SDSC: Supercomputer Data Mining in San Diego
I talk with Natasha Balac, Director of Predictive Analytics at San Diego Supercomputer Center about supercomputer data mining, Gordon, Hadoop, Data Mining Boot Camps, distinction between Data Science and Data Mining, Big Data hype, and more.
By Gregory Piatetsky, Sep 24, 2013.
Supercomputerss used to be limited to advanced physics and military calculations, but now, facing competition from clusters of cheap computers, many supercomputer centers are also becoming active in other areas, and a major application is Big Data and Data Mining. SDSC - San Diego Supercomputer Center - is a leader in that area and a home for PACE, Predictive Analytics Center of Excellence, which has started offering Data Mining Boot Camps (next one is Oct 17-18). In cooperation with PACE, University of California San Diego (UCSD) Extension is also offering a certificate in data mining, with online, web-based instruction.
UCSD Extension and SDSC PACE offer workshops to the public which will allow students to use SDSC supercomputer facilities while being guided by industry and academic experts. The successful completion of most of the workshops will earn the students continuing education units. The first two workshops focus on PMML, Oct 24-25, and Hadoop, Nov 7-8, 2013, but suggestions for new topics are welcome!
To discuss supercomputers and data mining I talked with Natasha Balac, Director, Predictive Analytics Center of Excellence at San Diego Supercomputer Center. This group also supports DataCentral, the first national program of its kind to host and make available significant research and community data collections and databases. Natasha received her Bachelor's degree in Computer Science from Middle Tennessee State University as well as her Master's and Ph.D. in Computer Science from Vanderbilt University. She has been with SDSC since 2003.
Gregory Piatetsky: 1. Tell us about Data Mining Boot Camps - what are students able to do during and after?
Natasha Balac: The Data Mining Boot Camps (DMBCs) are unique in that we teach a multi-level curriculum that includes both conceptual and hands-on training. We cover basic data mining, data analysis pattern recognition concepts and predictive modeling algorithms so that students can explore and implement analyses on real-life cases studies.
During the hands-on lab they will use Weka and R machine learning algorithms that include tools for data pre-processing, classification, regression, clustering, association rules and visualization. After successfully completing series 1 and 2 of the Boot Camp, our "graduates" are better prepared to apply their newly learned data analysis techniques to their own projects and interpret the results.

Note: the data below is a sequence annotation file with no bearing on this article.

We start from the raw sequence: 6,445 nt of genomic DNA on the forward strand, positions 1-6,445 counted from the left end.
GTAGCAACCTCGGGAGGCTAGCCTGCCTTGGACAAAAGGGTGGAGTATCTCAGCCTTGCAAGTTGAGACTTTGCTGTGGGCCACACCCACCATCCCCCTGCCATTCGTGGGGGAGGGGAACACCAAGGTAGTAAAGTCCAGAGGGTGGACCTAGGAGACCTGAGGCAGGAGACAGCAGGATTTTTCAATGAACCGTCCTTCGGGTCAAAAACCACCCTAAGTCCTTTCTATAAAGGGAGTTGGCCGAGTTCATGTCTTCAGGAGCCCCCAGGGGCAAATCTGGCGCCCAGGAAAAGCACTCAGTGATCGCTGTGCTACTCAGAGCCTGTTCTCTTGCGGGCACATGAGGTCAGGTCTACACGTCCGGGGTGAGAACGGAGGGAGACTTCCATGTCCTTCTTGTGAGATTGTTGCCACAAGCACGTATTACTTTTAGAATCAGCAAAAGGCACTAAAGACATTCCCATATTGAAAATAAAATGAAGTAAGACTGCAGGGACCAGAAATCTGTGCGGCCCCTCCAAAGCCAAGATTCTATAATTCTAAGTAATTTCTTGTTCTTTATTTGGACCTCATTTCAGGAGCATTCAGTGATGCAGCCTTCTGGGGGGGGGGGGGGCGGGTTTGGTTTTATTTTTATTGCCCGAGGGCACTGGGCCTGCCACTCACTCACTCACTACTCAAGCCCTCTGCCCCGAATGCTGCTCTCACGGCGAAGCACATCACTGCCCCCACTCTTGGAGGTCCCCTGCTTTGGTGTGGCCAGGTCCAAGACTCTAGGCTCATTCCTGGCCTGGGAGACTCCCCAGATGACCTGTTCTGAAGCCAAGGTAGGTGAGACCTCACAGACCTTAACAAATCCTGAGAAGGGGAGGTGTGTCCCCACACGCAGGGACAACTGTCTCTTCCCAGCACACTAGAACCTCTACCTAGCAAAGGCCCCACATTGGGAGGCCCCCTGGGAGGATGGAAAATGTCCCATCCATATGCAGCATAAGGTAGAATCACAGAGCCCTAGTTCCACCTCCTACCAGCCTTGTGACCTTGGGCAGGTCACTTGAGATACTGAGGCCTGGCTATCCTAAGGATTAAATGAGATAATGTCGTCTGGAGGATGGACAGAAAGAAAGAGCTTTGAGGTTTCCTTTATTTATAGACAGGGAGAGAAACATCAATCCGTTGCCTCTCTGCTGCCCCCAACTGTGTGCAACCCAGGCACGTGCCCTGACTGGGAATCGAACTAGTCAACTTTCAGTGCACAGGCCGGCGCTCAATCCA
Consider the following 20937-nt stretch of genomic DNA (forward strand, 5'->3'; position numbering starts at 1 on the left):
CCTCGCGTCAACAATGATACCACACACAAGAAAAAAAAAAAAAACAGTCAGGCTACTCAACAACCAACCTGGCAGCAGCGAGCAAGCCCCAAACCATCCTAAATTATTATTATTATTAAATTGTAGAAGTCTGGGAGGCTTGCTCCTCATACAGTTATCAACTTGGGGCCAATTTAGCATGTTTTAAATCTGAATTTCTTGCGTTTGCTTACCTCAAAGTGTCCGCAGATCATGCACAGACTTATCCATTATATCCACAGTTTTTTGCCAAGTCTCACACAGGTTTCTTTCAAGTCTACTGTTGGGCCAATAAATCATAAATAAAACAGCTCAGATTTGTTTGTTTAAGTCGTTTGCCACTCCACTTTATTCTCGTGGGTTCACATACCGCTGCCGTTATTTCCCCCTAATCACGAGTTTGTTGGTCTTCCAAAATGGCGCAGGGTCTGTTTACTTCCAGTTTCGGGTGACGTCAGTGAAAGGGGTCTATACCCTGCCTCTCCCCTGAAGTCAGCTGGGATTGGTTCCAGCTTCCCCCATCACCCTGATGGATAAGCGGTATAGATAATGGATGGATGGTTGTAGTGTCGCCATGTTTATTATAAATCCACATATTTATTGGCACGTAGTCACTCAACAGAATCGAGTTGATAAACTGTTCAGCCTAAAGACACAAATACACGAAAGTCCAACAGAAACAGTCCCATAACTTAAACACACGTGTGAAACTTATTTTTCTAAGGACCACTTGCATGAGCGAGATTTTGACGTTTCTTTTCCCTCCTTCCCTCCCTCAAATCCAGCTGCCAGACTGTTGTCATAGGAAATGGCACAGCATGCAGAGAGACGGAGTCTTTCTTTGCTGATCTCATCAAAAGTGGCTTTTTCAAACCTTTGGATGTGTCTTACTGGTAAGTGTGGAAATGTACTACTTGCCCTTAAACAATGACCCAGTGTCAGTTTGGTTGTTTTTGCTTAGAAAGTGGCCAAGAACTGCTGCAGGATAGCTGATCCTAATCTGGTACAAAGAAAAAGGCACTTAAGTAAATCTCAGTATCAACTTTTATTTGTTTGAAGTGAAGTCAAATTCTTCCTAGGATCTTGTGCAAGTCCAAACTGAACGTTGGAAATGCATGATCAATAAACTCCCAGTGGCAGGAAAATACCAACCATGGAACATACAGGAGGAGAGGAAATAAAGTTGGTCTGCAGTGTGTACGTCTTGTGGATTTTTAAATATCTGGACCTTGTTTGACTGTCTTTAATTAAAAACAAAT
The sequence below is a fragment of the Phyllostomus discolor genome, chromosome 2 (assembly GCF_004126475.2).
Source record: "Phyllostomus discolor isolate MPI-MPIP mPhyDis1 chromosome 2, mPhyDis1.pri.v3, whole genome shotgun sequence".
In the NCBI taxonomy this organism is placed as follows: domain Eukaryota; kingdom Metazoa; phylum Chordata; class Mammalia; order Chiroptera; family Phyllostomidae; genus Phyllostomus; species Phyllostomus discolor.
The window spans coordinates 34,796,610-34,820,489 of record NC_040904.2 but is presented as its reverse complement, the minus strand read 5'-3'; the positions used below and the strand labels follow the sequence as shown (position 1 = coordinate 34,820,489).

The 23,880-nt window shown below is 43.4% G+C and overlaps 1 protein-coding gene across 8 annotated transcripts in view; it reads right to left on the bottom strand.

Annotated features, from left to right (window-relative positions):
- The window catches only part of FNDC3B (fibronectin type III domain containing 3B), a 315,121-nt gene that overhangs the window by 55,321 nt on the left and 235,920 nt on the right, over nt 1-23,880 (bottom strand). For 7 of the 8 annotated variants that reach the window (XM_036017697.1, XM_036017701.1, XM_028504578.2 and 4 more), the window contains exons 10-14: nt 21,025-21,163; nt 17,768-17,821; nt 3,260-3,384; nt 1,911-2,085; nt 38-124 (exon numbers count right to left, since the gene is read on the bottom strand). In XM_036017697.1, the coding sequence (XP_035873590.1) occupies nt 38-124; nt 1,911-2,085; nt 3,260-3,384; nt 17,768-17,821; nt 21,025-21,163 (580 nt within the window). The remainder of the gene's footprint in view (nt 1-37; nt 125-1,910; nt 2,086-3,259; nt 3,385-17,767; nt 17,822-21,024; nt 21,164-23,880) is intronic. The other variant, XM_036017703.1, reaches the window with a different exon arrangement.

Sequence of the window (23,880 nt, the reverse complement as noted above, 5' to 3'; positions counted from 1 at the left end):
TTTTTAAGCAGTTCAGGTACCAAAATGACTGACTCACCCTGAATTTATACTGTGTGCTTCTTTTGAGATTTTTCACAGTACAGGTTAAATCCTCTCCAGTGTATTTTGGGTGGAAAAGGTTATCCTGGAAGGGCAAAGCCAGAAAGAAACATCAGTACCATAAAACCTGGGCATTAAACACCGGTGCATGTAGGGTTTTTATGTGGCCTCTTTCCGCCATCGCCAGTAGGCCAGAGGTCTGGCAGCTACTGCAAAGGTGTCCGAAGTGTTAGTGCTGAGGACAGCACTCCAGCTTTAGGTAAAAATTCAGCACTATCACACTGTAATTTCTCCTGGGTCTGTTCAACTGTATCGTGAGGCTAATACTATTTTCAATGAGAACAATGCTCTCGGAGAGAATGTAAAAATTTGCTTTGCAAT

GP: 2. One of the great things about these Boot Camps is the ability to use Gordon, the newest high-performance computing asset at the San Diego Supercomputing Center (SDSC). What special advantages does Gordon and supercomputing bring to Data Mining? What types of problems are they especially good for?
NB: Notably, Gordon is the first large deployment of flash storage in a high performance computer. Today's Big Data challenges with big datasets need big memory. With 300 Terabytes of flash storage - which is an enormous amount of shared memory - we expect Gordon to be an incubator of new areas of research. Users can request dedicated, long-term use of Gordon's I/O nodes for data-intensive applications like databases and data mining environments.
Virtually every enterprise wants to be able to reach better decisions faster. With Gordon we have the "complete package," an agile high performance computing system with the high-intensity flash memory for real-time, accurate solutions. Gordon's capabilities can advance insight in many fields from severe weather prediction to high frequency trading on Wall Street.
NB: SDSC is an organized research unit (ORU) of UCSD. SDSC provides high-performance computing and data infrastructure to support leading-edge science and engineering research for all of UCSD's ORUs as well as researchers throughout the University of California System. Shortly after deploying Gordon, SDSC launched PACE to bridge new, data-intensive partnerships with science, health and business enterprises.
GP: 4. UCSD is offering online Data Mining Certificate - who is it for, how long does it take, and what skills does it give to students?
NB: The Data Mining Certificate is one of the most sought after certifications offered through the UCSD's Extension. It is designed to provide individuals in business and scientific communities with the skills necessary to design, build, verify and test predictive data models - the skills that give job candidates an edge when competing for very technical, high-paying jobs. Typically, students complete the certification within one to two years. SDSC's Boot Camps are an outgrowth of UCSD's Extension Data Mining course and, importantly, offer students the essential hands-on experience to quickly apply their newly learned techniques to their specific projects